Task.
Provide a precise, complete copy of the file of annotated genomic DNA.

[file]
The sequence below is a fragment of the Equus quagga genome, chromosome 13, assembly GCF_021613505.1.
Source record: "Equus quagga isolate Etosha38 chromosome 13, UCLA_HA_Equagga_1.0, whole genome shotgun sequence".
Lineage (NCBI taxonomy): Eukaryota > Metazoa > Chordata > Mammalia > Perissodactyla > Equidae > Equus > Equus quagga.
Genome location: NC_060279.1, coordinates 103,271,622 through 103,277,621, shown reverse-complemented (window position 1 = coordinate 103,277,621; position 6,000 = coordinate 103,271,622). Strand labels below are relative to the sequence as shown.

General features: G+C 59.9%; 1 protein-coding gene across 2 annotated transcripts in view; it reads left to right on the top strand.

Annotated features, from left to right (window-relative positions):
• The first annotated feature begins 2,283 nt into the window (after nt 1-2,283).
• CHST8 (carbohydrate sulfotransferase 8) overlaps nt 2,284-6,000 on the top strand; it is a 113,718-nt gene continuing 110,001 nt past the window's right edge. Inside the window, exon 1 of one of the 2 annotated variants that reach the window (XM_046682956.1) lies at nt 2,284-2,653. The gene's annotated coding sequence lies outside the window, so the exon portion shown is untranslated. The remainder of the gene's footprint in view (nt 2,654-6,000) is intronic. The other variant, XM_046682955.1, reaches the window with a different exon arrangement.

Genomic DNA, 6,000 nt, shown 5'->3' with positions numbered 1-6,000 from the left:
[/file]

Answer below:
The sequence below is a fragment of the Equus quagga genome, chromosome 13, assembly GCF_021613505.1.
Source record: "Equus quagga isolate Etosha38 chromosome 13, UCLA_HA_Equagga_1.0, whole genome shotgun sequence".
Lineage (NCBI taxonomy): Eukaryota > Metazoa > Chordata > Mammalia > Perissodactyla > Equidae > Equus > Equus quagga.
Genome location: NC_060279.1, coordinates 103,271,622 through 103,277,621, shown reverse-complemented (window position 1 = coordinate 103,277,621; position 6,000 = coordinate 103,271,622). Strand labels below are relative to the sequence as shown.

General features: G+C 59.9%; 1 protein-coding gene across 2 annotated transcripts in view; it reads left to right on the top strand.

Annotated features, from left to right (window-relative positions):
• The first annotated feature begins 2,283 nt into the window (after nt 1-2,283).
• CHST8 (carbohydrate sulfotransferase 8) overlaps nt 2,284-6,000 on the top strand; it is a 113,718-nt gene continuing 110,001 nt past the window's right edge. Inside the window, exon 1 of one of the 2 annotated variants that reach the window (XM_046682956.1) lies at nt 2,284-2,653. The gene's annotated coding sequence lies outside the window, so the exon portion shown is untranslated. The remainder of the gene's footprint in view (nt 2,654-6,000) is intronic. The other variant, XM_046682955.1, reaches the window with a different exon arrangement.

Genomic DNA, 6,000 nt, shown 5'->3' with positions numbered 1-6,000 from the left: